In one passage (N. C. p. 851) Mr. Huxley expresses his regret that I have not named my authority for the statement made concerning the fourfold succession, in order that he might have transferred his attentions from myself to a new delinquent. Now, published works are (as I may show) a fair subject for reference. But as to pointing out any person who might have favoured me with his views in private correspondence, I own that I should have some scruple in handing him over to be pilloried as a Reconciler, and to be pelted with charges of unwisdom and fanaticism, which I myself, from long use, am perfectly content to bear.

I did refer to three great and famous names: those of Cuvier, Sir John Herschel, and Whewell (N. C. p. 697). Mr. Huxley speaks of me as having quoted them in support of my case on the fourfold succession; and at the same time notices that I admitted Cuvier not to be a recent authority, which in geology proper is, I believe, nearly equivalent to saying he is, for particulars, no authority at all. This recital is singularly inaccurate. I cited them (N. C. p. 697), not with reference to the fourfold succession, but generally for 'the general accordance of the Mosaic cosmogony with the results of modern inquiry' (ibid.), and particularly in connection with the nebular hypothesis. It is the cosmogony (Gen. i. 1-19), not the fourfold succession, which was the sole object of Réville's attack, and the main object of my defence; and which is the largest portion of the whole subject. Will Mr. Huxley venture to say that Cuvier is an unavailable authority, or that Herschel and Whewell are other than great and venerable names, with reference to the cosmogony? Yet be has quietly set them aside without notice; and they with many [5] more are inclusively bespattered with the charges, which be has launched against the pestilent tribe of Reconcilers.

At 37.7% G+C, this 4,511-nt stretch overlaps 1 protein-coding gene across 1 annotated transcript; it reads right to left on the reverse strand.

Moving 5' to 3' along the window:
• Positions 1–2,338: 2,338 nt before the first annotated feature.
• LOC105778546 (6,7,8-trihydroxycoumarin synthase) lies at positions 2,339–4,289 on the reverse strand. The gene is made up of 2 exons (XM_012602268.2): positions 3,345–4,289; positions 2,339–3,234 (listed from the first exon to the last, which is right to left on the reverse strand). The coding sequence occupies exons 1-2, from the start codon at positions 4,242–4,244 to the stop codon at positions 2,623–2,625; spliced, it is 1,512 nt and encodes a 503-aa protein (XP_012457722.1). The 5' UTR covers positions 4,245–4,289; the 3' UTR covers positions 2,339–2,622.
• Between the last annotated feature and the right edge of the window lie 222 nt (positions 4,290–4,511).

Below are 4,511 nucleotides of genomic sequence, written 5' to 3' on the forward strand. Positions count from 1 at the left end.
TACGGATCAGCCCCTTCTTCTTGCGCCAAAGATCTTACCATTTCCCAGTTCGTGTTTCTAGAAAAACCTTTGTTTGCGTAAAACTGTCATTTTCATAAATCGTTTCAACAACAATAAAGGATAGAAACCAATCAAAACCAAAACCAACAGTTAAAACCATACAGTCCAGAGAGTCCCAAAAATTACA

My fourth and last observation on the 'method' of Professor Huxley is that, after discussing a part and that not the most considerable part, of the Proem of Genesis, he has broadly pronounced upon the whole. This is a mode of reasoning which logic rejects, and which I presume to savour more of licence than of science. The fourfold succession is condemned with argument; the cosmogony is thrown into the bargain. True, Mr. Huxley refers in a single sentence to three detached points of it partially touched in my observations (p. 863). But all my argument, the chief argument of my paper, leads up to the nebular or rotatory hypothesis (N. C. 689-94 and 697--8). This hypothesis, with the authorities cited of whom one is the author of Vestiges of the Creation is inclusively condemned, and without a word vouchsafed to it.